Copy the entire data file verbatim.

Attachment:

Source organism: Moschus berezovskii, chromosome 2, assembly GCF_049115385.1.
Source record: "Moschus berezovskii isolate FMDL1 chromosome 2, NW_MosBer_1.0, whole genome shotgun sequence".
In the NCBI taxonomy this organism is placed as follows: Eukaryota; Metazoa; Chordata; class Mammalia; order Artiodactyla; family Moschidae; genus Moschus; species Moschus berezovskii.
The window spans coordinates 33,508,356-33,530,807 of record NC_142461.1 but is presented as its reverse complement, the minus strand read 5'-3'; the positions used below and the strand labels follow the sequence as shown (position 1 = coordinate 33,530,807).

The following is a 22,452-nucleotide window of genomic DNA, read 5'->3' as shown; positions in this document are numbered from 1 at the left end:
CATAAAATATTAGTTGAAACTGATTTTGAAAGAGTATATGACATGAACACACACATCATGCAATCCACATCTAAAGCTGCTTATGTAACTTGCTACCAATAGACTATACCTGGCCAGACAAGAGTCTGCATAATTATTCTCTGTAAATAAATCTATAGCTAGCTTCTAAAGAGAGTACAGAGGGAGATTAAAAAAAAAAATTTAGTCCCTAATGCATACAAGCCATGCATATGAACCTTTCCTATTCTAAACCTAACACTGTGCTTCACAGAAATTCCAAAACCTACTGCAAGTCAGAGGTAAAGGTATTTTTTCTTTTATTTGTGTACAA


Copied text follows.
Source organism: Moschus berezovskii, chromosome 2, assembly GCF_049115385.1.
Source record: "Moschus berezovskii isolate FMDL1 chromosome 2, NW_MosBer_1.0, whole genome shotgun sequence".
In the NCBI taxonomy this organism is placed as follows: Eukaryota; Metazoa; Chordata; class Mammalia; order Artiodactyla; family Moschidae; genus Moschus; species Moschus berezovskii.
The window spans coordinates 33,508,356-33,530,807 of record NC_142461.1 but is presented as its reverse complement, the minus strand read 5'-3'; the positions used below and the strand labels follow the sequence as shown (position 1 = coordinate 33,530,807).

The following is a 22,452-nucleotide window of genomic DNA, read 5'->3' as shown; positions in this document are numbered from 1 at the left end:
CATAAAATATTAGTTGAAACTGATTTTGAAAGAGTATATGACATGAACACACACATCATGCAATCCACATCTAAAGCTGCTTATGTAACTTGCTACCAATAGACTATACCTGGCCAGACAAGAGTCTGCATAATTATTCTCTGTAAATAAATCTATAGCTAGCTTCTAAAGAGAGTACAGAGGGAGATTAAAAAAAAAAATTTAGTCCCTAATGCATACAAGCCATGCATATGAACCTTTCCTATTCTAAACCTAACACTGTGCTTCACAGAAATTCCAAAACCTACTGCAAGTCAGAGGTAAAGGTATTTTTTCTTTTATTTGTGTACAA